This morning I had a guest along with me on my hike, my beloved husband Rick. I would like to say seeing my husband in the early morning hours is in and of itself a rare sighting. As he has only recently begun hiking again I felt it was brave of him to head out with me on my morning hike as I am not use to having company. Rick would say his greatest achievement today was completing the hike, I would say it was putting up with me and my cameras :)
We spent the morning hiking around the trails of North Mountain and saw new wildflowers, our first Fox Squirrel in the park and played hide-n-seek with a Blue Jay. I hope you will enjoy my photographs of North Mountain in Hot Springs National Park.
Love yourself, get out and play in Nature!
Much Love to ALL!
PS: Please pray for the people of Tuscaloosa their city and lives have been devastated by a large Tornado… Pray for those who have perished in the South this past week during the devastating outbreak of Storms, Floods and Tornadoes. Counting our Blessing! Lee & Rick London
The past few weeks have been my first living with the threat of tornadoes. Engulfed in thunder storms, hail and heavy rain we have not been able to get out into the Forests and Mountains that surround our home. So when I discovered there was a 4 hour window in the morning of moderate weather I grabbed my boots and headed out for a hike.
Although my cell phone is suppose to ring me when there is an elevation in the weather alert system I tend to trust my eyes. I have a plan for distance and time that will bring home safely before the storms reach us. A Male Cardinal sits on a branch looking out toward West Mountain as I reach the Peak Trail via the Tufa Terrace. On the Carriage Road the Squirrels are high in the Trees screeching out a warning. They appear to be railing at the sky for the wind, rain and lightning that has bombarded the park for several weeks.
I reach the Dead Chief Trail as another Male Cardinal is singing a sweet song trying to beckon the sun to come out. He is unsuccessful. The hike up the trail is much better than I expected as often heavy rain will carve a channel into the rock and dirt surface. When I reach the Short Cut Trail I hear an unfamiliar bird call and turn to see a Juvenile Blue Grosbeak. Another call rings out and a Male Cardinal appears, the third I have seen this morning. The many vibrant red Cardinals are spectacular perched within the gorgeous spring greenery.
On the second rise of the Short Cut Trail clusters of leaves are strewn across the path. The wind definitely came up this part of the Mountain, as I reach the top I see a tree that has been twisted and bent over (see Hot Springs National Park – Twisted Bent Tree – Microburst, Tornado or…?).
The skies are darkening as I step into the Hot Springs Mountain pagoda and look out over the valley. I decide it is best to continue at a quicker pace as I am unsure how quickly any storm cells will form over the park. A sweet Chipmunk stops briefly on a log as I move along the Hot Springs Mountain Trail. I am pleased to see many new steams have filled and cross the path, water is life! A loud bird call reveals a lovely Gray Catbird in the mist ahead of me. As I finish taking a photograph a not so friendly reminder of spring smacks me in the forehead. As I feel the burning it is already too late, I pull from my face a huge winged stinging insect. Not the greeting I have expected or wanted to announce bug season has begun.
Near the trail head I can see a Tree laying across my path, it is sad to another lost life in the Forest. The saturated soil could not hold its roots against the storms of the past week and it was uprooted. On the North Mountain leg of the trail there is little or no sign of the high winds of the previous evening. Only the sound of running water in the distance reminds me of the volume of rain which has fallen in the park. A lovely Tufted Titmouse, a Male and Female Cardinals are all foraging for food before the storms return.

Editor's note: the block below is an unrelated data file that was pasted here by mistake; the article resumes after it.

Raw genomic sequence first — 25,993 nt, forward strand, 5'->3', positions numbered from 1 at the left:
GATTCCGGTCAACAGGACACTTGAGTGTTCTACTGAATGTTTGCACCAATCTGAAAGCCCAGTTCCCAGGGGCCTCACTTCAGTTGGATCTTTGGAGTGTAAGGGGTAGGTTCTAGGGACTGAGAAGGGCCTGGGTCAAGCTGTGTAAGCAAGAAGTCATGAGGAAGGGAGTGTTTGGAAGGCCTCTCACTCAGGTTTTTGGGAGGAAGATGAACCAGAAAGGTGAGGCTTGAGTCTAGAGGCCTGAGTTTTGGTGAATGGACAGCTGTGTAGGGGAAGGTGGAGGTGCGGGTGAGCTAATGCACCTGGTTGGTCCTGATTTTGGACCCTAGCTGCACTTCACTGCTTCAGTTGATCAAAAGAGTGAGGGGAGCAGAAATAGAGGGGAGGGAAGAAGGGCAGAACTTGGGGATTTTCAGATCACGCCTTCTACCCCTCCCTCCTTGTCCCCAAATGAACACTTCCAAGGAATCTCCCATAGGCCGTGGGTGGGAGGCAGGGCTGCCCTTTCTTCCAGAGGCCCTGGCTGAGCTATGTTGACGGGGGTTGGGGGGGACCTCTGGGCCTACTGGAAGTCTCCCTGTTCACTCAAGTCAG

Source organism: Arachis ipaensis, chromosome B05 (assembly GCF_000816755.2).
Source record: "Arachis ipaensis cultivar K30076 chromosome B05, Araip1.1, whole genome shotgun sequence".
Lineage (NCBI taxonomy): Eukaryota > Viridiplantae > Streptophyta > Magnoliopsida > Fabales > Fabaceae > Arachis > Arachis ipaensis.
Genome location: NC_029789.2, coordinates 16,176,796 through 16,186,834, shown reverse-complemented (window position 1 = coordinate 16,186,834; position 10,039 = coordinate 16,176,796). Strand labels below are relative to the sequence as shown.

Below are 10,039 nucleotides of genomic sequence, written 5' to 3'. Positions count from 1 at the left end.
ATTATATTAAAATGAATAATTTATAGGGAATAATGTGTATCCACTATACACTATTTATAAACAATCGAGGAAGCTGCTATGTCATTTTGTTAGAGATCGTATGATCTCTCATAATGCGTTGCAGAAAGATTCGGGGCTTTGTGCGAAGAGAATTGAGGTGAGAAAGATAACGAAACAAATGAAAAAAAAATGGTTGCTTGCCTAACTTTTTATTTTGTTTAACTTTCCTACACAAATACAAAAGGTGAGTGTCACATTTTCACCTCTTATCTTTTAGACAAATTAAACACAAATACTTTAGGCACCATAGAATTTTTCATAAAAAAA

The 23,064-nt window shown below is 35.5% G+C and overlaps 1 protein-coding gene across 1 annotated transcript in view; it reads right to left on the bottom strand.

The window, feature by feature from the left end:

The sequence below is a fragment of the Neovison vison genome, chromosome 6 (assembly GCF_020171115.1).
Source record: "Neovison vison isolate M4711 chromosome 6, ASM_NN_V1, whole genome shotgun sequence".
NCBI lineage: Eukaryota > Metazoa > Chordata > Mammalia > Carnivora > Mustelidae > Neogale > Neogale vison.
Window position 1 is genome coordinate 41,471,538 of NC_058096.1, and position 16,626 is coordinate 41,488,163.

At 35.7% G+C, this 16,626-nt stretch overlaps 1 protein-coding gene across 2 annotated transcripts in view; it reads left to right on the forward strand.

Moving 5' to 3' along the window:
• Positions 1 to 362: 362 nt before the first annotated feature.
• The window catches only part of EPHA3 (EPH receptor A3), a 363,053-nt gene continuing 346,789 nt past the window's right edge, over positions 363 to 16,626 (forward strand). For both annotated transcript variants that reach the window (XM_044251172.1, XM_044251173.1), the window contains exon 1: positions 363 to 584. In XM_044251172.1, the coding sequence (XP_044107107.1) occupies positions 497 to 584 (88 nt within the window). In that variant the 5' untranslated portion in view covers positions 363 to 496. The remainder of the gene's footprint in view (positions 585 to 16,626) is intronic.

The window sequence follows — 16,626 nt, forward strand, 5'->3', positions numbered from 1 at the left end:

I connect with the Honeysuckle Trail then the Floral to make my way back home. Just over three hours have passed and I want to be home safe before the next storm warning. A sweet Male House Sparrow and a baby Squirrel guide me out of park, it is a perfect end to my much need hike in the Forest. I can see my beloved husband Rick is relieved and happy as I walk in the door… I am a very lucky woman.
Love to ALL!
This is a blog about a single Short Leaf Pine Tree located at the top of Hot Springs Mountain. Last night as I was sitting on the bathroom floor waiting for the all clear siren hiking and blogging was the farthest thing from my thoughts. We were in the middle of a Tornado Warning, my first but one of many my Husband Rick has experienced. Tonight as I type this we are waiting for another line of severe storms to reach Hot Springs. Watches and Warnings for a combination of weather events.
This morning there was a gap in what seems to be endless line of spring storms so I dashed out for a hike which I will blog about tomorrow. When I reached the top of the Short Cut Trail I see a Short Leaf Pine that has been bent over. This is unusual, after storms in Hot Springs National Park I usually find Trees that are uprooted or completely snapped off. This is the first one I have found that looked as if a giant hand grabbed the Tree, twisted and then bent the trunk.
Did a Tornado touch this Tree on the way to touch down approximately 8 miles away? Did a Tornado try to form above this Tree? Was this a Microburst? Was this a weather event I have not mentioned? I want to understand what happened to this Tree, I have passing it for over a year as I hike in the park. I need your help to find answers to how this beautiful Tree was twisted and bent. Thank You in advance for your help…
If you have answers… or more questions I would appreciate hearing from you.
Spring 2011 is producing a series of spring storms that have made it dangerous to enter the park and hike. Currently we have a warning for Tornadoes, Thunder Storms and Flooding that is set to last another 36 hours. The last time this past week it was safe to hike was Earth Day as it was only Raining with wind and Fog. The lush greenery beckons me but with each boom of Thunder and flash of Lightning I am content to stay in and watch the show from the safety of my window. We are listening for the sirens
Until these storms pass I hope you will enjoy a second look at Autumn of 2010 in Hot Springs National Park…